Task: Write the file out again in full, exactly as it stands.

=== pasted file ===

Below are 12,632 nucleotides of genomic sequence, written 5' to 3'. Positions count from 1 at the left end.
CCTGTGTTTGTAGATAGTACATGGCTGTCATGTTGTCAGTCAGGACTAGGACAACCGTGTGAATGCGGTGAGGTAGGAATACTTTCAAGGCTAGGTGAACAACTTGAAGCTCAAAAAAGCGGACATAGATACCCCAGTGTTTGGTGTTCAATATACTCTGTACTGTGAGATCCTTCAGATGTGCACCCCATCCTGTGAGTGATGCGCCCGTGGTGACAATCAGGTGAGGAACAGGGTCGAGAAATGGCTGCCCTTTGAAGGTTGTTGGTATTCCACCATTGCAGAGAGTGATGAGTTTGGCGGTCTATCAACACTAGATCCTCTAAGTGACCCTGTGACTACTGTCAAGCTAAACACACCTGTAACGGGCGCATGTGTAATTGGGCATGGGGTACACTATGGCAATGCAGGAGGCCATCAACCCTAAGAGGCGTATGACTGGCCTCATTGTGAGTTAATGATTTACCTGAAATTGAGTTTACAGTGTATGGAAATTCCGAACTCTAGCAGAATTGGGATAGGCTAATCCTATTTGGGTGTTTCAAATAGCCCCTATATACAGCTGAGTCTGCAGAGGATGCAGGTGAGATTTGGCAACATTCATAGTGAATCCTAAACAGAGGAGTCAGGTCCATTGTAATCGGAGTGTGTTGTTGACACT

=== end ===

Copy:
Below are 12,632 nucleotides of genomic sequence, written 5' to 3'. Positions count from 1 at the left end.
CCTGTGTTTGTAGATAGTACATGGCTGTCATGTTGTCAGTCAGGACTAGGACAACCGTGTGAATGCGGTGAGGTAGGAATACTTTCAAGGCTAGGTGAACAACTTGAAGCTCAAAAAAGCGGACATAGATACCCCAGTGTTTGGTGTTCAATATACTCTGTACTGTGAGATCCTTCAGATGTGCACCCCATCCTGTGAGTGATGCGCCCGTGGTGACAATCAGGTGAGGAACAGGGTCGAGAAATGGCTGCCCTTTGAAGGTTGTTGGTATTCCACCATTGCAGAGAGTGATGAGTTTGGCGGTCTATCAACACTAGATCCTCTAAGTGACCCTGTGACTACTGTCAAGCTAAACACACCTGTAACGGGCGCATGTGTAATTGGGCATGGGGTACACTATGGCAATGCAGGAGGCCATCAACCCTAAGAGGCGTATGACTGGCCTCATTGTGAGTTAATGATTTACCTGAAATTGAGTTTACAGTGTATGGAAATTCCGAACTCTAGCAGAATTGGGATAGGCTAATCCTATTTGGGTGTTTCAAATAGCCCCTATATACAGCTGAGTCTGCAGAGGATGCAGGTGAGATTTGGCAACATTCATAGTGAATCCTAAACAGAGGAGTCAGGTCCATTGTAATCGGAGTGTGTTGTTGACACT